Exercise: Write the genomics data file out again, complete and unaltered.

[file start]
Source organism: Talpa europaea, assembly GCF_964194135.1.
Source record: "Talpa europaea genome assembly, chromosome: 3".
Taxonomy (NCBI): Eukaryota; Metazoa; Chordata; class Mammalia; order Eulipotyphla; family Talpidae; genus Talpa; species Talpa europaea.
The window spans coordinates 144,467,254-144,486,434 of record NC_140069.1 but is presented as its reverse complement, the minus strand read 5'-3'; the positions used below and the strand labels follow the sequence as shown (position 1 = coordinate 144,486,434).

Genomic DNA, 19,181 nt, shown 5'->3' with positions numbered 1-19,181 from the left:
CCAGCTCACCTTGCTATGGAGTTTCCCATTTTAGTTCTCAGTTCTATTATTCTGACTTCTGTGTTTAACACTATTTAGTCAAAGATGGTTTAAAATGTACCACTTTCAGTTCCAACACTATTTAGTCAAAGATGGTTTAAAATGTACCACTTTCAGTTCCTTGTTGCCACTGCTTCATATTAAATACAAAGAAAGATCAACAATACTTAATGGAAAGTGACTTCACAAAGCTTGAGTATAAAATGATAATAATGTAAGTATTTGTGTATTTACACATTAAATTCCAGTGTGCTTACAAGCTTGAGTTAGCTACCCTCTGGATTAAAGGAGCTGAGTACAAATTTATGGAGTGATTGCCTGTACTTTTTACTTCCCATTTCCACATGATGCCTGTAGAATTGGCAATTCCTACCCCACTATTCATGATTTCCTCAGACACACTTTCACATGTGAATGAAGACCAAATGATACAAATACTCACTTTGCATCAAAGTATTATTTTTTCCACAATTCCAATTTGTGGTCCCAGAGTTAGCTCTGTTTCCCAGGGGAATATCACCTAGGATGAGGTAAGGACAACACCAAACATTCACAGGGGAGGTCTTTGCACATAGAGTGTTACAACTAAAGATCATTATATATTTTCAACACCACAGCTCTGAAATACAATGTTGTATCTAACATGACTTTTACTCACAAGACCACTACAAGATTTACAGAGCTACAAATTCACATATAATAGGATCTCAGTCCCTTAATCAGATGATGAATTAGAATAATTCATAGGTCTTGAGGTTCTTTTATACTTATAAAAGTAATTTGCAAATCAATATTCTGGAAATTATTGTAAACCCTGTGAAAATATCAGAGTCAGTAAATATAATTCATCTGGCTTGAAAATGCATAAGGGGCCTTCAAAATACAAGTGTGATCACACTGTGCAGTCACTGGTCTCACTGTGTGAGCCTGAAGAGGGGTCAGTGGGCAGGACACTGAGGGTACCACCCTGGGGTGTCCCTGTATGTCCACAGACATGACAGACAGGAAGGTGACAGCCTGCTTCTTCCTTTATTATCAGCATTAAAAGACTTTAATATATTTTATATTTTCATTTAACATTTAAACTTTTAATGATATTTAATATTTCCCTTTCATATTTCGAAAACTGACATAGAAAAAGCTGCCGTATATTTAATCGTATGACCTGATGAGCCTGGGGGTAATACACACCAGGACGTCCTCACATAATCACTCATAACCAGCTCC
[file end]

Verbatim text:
Source organism: Talpa europaea, assembly GCF_964194135.1.
Source record: "Talpa europaea genome assembly, chromosome: 3".
Taxonomy (NCBI): Eukaryota; Metazoa; Chordata; class Mammalia; order Eulipotyphla; family Talpidae; genus Talpa; species Talpa europaea.
The window spans coordinates 144,467,254-144,486,434 of record NC_140069.1 but is presented as its reverse complement, the minus strand read 5'-3'; the positions used below and the strand labels follow the sequence as shown (position 1 = coordinate 144,486,434).

Genomic DNA, 19,181 nt, shown 5'->3' with positions numbered 1-19,181 from the left:
CCAGCTCACCTTGCTATGGAGTTTCCCATTTTAGTTCTCAGTTCTATTATTCTGACTTCTGTGTTTAACACTATTTAGTCAAAGATGGTTTAAAATGTACCACTTTCAGTTCCAACACTATTTAGTCAAAGATGGTTTAAAATGTACCACTTTCAGTTCCTTGTTGCCACTGCTTCATATTAAATACAAAGAAAGATCAACAATACTTAATGGAAAGTGACTTCACAAAGCTTGAGTATAAAATGATAATAATGTAAGTATTTGTGTATTTACACATTAAATTCCAGTGTGCTTACAAGCTTGAGTTAGCTACCCTCTGGATTAAAGGAGCTGAGTACAAATTTATGGAGTGATTGCCTGTACTTTTTACTTCCCATTTCCACATGATGCCTGTAGAATTGGCAATTCCTACCCCACTATTCATGATTTCCTCAGACACACTTTCACATGTGAATGAAGACCAAATGATACAAATACTCACTTTGCATCAAAGTATTATTTTTTCCACAATTCCAATTTGTGGTCCCAGAGTTAGCTCTGTTTCCCAGGGGAATATCACCTAGGATGAGGTAAGGACAACACCAAACATTCACAGGGGAGGTCTTTGCACATAGAGTGTTACAACTAAAGATCATTATATATTTTCAACACCACAGCTCTGAAATACAATGTTGTATCTAACATGACTTTTACTCACAAGACCACTACAAGATTTACAGAGCTACAAATTCACATATAATAGGATCTCAGTCCCTTAATCAGATGATGAATTAGAATAATTCATAGGTCTTGAGGTTCTTTTATACTTATAAAAGTAATTTGCAAATCAATATTCTGGAAATTATTGTAAACCCTGTGAAAATATCAGAGTCAGTAAATATAATTCATCTGGCTTGAAAATGCATAAGGGGCCTTCAAAATACAAGTGTGATCACACTGTGCAGTCACTGGTCTCACTGTGTGAGCCTGAAGAGGGGTCAGTGGGCAGGACACTGAGGGTACCACCCTGGGGTGTCCCTGTATGTCCACAGACATGACAGACAGGAAGGTGACAGCCTGCTTCTTCCTTTATTATCAGCATTAAAAGACTTTAATATATTTTATATTTTCATTTAACATTTAAACTTTTAATGATATTTAATATTTCCCTTTCATATTTCGAAAACTGACATAGAAAAAGCTGCCGTATATTTAATCGTATGACCTGATGAGCCTGGGGGTAATACACACCAGGACGTCCTCACATAATCACTCATAACCAGCTCC